Water, melting, and the deep Earth H2O cycle

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Hydrous melting driven by changes in H2O storage capacity may occur in a variety of settings in the mantle, including in oceanic basalt sources and in deeper regions above and below the transition zone. The 50-200 ppm H2O in the upper mantle likely derives from a blend of sources that may include residues of hydrous partial melting, either in the deep mantle and/or beneath arcs or oceanic islands. Relative to the large storage capacity in the transition zone, low storage capacities above and below may lead to hydrous melting for material upwelling through 410 km or downwelling through 670 km. The apparently very low storage capacity of the lower mantle (<20 ppm H2O) may force melting even if downwelling rocks have normal upper mantle H2O (50-200 ppm) concentrations. Very low storage capacity in the lower mantle, if verified experimentally, presents a challenge to the view that the H2O-rich sources of oceanic island basalts reside in the lower mantle.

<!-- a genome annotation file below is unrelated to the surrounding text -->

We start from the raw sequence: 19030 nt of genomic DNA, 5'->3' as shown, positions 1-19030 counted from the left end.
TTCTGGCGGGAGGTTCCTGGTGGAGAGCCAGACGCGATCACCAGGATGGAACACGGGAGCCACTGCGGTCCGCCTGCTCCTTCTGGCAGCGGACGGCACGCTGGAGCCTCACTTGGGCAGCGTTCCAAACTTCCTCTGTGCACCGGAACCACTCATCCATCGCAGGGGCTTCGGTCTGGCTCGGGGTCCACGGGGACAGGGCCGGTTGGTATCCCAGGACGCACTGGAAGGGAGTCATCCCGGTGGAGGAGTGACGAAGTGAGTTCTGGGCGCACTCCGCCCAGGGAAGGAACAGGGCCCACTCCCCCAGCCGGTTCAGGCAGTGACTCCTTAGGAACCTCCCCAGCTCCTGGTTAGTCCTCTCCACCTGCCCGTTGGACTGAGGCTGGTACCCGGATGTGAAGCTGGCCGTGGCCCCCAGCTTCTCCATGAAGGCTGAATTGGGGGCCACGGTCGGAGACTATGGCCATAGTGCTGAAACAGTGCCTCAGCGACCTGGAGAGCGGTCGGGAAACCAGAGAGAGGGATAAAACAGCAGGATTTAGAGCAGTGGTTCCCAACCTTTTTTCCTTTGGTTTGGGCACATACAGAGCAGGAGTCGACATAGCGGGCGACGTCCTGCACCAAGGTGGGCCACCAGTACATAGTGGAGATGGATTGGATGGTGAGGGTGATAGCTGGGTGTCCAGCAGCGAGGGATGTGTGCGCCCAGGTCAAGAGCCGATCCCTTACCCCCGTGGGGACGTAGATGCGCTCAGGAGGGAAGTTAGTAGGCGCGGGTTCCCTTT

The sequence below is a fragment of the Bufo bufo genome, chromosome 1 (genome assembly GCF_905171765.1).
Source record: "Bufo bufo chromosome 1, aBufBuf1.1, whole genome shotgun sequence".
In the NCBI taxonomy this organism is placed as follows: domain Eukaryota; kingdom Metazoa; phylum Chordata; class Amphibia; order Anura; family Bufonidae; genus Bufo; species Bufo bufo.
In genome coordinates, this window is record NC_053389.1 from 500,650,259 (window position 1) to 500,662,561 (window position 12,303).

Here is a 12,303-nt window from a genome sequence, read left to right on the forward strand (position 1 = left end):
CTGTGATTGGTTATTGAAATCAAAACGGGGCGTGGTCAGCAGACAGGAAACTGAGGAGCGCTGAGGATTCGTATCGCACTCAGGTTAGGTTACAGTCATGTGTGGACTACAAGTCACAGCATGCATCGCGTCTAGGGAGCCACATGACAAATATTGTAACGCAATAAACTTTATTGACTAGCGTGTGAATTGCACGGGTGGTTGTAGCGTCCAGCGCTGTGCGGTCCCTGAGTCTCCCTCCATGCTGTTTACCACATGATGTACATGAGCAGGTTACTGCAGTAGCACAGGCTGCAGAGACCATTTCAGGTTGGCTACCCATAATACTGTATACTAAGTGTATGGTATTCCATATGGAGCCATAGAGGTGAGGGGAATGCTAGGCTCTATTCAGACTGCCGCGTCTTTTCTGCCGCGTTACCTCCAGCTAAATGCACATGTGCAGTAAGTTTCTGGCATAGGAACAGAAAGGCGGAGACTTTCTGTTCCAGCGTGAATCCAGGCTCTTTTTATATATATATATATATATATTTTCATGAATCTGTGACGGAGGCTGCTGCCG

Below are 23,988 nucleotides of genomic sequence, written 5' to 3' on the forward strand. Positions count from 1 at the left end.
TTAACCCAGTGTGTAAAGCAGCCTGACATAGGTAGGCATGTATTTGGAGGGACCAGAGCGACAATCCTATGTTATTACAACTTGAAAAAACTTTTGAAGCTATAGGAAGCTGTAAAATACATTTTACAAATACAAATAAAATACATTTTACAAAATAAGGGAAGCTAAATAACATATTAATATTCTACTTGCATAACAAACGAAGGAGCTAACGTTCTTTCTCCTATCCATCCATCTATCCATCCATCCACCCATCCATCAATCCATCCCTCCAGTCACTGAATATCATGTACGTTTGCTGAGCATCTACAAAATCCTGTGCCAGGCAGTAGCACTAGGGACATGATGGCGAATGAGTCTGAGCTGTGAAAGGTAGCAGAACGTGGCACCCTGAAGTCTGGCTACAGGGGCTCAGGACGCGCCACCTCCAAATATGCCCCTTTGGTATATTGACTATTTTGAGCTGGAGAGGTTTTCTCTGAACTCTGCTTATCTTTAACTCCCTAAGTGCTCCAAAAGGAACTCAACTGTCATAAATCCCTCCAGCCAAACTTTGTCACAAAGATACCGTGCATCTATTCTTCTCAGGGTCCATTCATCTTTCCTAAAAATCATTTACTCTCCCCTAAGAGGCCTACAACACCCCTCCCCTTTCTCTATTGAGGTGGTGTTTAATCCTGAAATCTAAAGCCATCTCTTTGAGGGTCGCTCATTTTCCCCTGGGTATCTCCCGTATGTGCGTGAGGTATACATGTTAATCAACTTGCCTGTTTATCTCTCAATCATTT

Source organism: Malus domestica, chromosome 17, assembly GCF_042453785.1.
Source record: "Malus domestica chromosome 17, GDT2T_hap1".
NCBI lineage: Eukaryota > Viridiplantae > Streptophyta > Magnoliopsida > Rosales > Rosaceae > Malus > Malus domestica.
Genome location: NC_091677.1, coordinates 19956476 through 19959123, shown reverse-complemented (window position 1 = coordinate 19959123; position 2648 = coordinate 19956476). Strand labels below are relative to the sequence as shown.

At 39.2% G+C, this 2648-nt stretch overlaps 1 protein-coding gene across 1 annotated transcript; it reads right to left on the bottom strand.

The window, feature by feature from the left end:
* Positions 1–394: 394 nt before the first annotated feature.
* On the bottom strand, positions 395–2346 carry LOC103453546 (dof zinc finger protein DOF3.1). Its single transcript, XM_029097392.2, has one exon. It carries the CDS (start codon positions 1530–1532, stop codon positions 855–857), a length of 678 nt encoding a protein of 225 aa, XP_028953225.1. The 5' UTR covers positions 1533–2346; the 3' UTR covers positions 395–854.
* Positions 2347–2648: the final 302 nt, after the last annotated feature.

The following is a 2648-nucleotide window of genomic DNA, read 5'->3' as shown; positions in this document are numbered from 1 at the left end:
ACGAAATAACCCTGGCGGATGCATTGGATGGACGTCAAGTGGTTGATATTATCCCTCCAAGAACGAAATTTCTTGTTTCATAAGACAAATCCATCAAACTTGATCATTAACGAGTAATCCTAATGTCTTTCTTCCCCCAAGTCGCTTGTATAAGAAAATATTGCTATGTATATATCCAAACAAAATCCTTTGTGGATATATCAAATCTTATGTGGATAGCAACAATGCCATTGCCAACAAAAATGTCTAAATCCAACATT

Original languageEnglish (US)
Pages (from-to)629-653
Number of pages25
JournalAnnual Review of Earth and Planetary Sciences
StatePublished - 2006


  • Lower mantle
  • Nominally anhydrous silicates
  • Plumes
  • Subduction
  • Transition zone
  • Upper mantle


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